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[TECH] Additional Use cases for navigating WCAG Documents

From: <Becky_Gibson@notesdev.ibm.com>
Date: Wed, 19 May 2004 06:37:24 -0400
To: w3c-wai-gl@w3.org
Message-ID: <OF1F52464C.C5CB0D42-ON85256E99.003A463F-85256E99.003AA0FF@notesdev.ibm.com>
I took an action item at the 12, May 2004, Techniques Teleconference to 
come up with a few more use cases for navigating the WCAG documents.  I 
used the personas created by Tom Croucher (
http://lists.w3.org/Archives/Public/w3c-wai-gl/2003JulSep/0497.html) to 
create the following scenarios.  I have summarized the path through the 
documents at the end of each use case.  Many of these use cases map to 
scenarios that have already been proposed by David MacDonald and others 
(see http://lists.w3.org/Archives/Public/w3c-wai-gl/2004AprJun/0305.html 
and http://lists.w3.org/Archives/Public/w3c-wai-gl/2004AprJun/0333.html ). 
 Some illustrate fairly specific linking between each guideline and 
specific techniques or checklist items which may prove too difficult to 
implement.  The goal was to try and provide some more specific use cases 
to help evaluate the navigation.

food for thought, 

Mary is in her first year of college and is living away from home for the 
first time.  She is continually frustrated trying to use the University's 
web site to schedule lab time for her Chemistry class. The lab times are 
not fixed and she needs to schedule lab time each week.   In order to do 
this via the Scheduling web site she needs to navigate through a table of 
open lab times and select her first, second, and third choices for the 
week.  Mary has difficulty using a mouse and finds it difficult to select 
the checkboxes next to the open lab times using the keyboard.    Often she 
has to get her roommate to help her which is very frustrating. Mary would 
like to complain to the University about this problem but wants to 
understand the issues better.  One of her classmates told her about the 
W3C and WAI so she decided to investigate.  From www.w3c.org/WAI,  Mary 
sees Web Content Accessibility Guidelines and begins reading that 
document. Mary doesn't know much about specific web technologies but she 
uses the web everyday and finds the Guidelines enlightening.   She is 
particularly interested in  Guideline 2.1, Make all functionality operable 
via a keyboard or a keyboard interface. It
certainly seems like the lab scheduling web site is lacking in this 
respect.  She sees a link for Techniques and clicks on it. This takes her 
to a page that contains information about implementing this guideline in 
various technologies.  She copies this link and includes it in her email 
to the campus web master complaining about the lack of keyboard 
accessibility in the  lab scheduling page.  Her sister Jessica is a lawyer 
so Mary cc's her on the letter as well, maybe if the university doesn't 
respond, her sister can exert a little pressure.

Start at Guidelines 
From a specific Guideline select link to techniques specific to that 
guideline   (Techniques Repository)


Jessica is a lawyer at a large industrial company.  Her sister,  Mary,  is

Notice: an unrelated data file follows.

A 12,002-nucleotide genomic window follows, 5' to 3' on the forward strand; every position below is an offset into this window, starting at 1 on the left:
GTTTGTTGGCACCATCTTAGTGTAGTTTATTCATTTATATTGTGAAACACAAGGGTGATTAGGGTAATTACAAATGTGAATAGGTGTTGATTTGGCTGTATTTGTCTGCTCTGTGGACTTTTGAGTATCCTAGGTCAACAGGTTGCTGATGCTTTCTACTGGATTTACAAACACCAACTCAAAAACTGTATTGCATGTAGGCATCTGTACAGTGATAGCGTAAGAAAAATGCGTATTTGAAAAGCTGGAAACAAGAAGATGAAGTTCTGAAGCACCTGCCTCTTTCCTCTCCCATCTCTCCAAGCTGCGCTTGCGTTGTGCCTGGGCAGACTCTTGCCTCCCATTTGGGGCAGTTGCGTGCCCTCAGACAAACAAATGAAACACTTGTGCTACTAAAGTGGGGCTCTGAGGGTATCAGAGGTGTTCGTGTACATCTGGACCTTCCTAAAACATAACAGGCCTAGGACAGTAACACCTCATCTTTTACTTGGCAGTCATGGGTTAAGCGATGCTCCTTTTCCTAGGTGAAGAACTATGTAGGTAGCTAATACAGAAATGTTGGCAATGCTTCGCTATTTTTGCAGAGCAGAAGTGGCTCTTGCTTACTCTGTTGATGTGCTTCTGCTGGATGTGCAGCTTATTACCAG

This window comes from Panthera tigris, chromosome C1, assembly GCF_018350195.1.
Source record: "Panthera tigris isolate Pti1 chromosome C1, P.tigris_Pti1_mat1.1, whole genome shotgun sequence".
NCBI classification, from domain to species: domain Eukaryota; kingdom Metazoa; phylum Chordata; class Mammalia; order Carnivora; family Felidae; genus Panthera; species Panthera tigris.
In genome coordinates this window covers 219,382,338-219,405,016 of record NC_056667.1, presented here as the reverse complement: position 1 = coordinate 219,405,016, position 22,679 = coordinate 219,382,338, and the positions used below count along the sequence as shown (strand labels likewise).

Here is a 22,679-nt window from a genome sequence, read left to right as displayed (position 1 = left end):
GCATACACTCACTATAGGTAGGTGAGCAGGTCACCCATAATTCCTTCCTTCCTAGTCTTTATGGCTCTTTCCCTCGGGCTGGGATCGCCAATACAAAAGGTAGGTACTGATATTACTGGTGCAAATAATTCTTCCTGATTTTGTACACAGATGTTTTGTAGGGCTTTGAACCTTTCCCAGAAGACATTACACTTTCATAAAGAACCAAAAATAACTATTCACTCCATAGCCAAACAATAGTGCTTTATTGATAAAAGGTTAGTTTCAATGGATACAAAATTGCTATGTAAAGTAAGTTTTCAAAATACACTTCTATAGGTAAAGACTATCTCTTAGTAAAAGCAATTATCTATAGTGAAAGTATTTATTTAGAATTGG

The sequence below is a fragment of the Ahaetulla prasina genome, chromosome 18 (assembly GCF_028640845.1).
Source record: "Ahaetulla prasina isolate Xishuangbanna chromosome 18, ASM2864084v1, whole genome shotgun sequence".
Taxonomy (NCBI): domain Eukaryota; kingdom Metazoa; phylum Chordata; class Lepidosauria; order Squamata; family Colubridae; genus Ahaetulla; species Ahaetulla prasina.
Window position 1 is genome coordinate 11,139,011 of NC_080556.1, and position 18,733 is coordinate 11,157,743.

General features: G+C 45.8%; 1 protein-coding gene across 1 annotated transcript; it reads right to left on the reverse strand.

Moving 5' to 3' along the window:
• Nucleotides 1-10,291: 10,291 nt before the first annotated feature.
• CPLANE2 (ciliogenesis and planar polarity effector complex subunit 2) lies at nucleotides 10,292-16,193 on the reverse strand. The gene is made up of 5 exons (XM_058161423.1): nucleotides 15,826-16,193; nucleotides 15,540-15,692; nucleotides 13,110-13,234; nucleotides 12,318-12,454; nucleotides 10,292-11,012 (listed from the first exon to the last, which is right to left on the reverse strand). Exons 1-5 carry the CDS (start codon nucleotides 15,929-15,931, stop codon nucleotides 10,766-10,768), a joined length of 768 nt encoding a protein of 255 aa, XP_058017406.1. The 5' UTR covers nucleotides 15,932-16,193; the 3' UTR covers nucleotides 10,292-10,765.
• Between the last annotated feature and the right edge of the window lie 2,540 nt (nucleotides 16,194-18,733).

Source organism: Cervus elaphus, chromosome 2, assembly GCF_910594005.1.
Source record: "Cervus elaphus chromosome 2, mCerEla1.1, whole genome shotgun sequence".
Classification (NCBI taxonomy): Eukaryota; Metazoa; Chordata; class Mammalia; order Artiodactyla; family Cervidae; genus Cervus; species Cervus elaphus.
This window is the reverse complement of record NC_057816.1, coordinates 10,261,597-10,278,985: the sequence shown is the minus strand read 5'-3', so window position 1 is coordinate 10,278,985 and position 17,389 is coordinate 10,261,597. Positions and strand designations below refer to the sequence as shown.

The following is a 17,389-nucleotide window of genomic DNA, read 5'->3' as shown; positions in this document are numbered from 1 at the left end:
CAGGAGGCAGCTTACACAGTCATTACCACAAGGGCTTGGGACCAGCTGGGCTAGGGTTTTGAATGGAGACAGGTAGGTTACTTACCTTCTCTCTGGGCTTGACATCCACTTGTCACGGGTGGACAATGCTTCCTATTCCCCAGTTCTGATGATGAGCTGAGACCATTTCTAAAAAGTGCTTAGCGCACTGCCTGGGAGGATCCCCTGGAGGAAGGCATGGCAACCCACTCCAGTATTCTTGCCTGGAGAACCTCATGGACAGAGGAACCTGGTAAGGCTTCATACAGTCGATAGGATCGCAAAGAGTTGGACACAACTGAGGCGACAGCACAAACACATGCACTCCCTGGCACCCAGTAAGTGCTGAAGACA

a freshman at the State University.  Mary recently sent an email  to the 
university complaining that she is unable to navigate the university web 
site using a keyboard and cc'ed Jessica.  This made Jessica start thinking 
about her own company's web site -  she wants to know if it  meets 
accessibility guidelines to avoid any possible lawsuits. Her sister's 
letter mentioned that the W3C has a set of accessibility guidelines.  She 
opens the W3C site in her browser and navigates to WAI and then finds the 
Web Content Accessibility Guidelines.  Jessica doesn't really care what 
the guidelines are, she just wants to know how to determine if the company 
web site complies.   She scans the Guidelines document contents and clicks 
on the link for "Compliance checklists".  This brings her to a new page 
that lists checklists for different technologies.  Jessica has no idea 
what technology the company website uses. She cuts and pastes the link 
into an email to the corporate web site owner with a note that says, 
"Please review and complete the appropriate checklists for our company web 
site and return to me". Jessica returns back to the WCAG Guidelines 
document and searches for information about marking her web site as 
conforming.  She follows a link on the contents page that brings her to a 
page explaining the "Conformance Requirements" and saves a  reference to 
this link for use when her web site owner returns the completed 
checklist(s) to her.

Start at WCAG Guidelines
Navigate to checklist
Navigate to conformance requirements


Andy is in charge of his company's web site.  He codes mostly in HTML and 
CSS.  He has been asked by one of the company lawyers to review the web 
site for accessibility compliance.  She sent him a URL to a checklist he 
is to complete for the site.  Andy isn't happy about taking time out from 
"real" work to review the website.  He thinks about assigning this  task 
to someone else but decides he should probably understand this 
"accessibility stuff".  He follows the link and is taken to a checklist 
page that list different technologies.  Since the company site is mostly 
HTML he follows that link to the WCAG HTML checklist.  He doesn't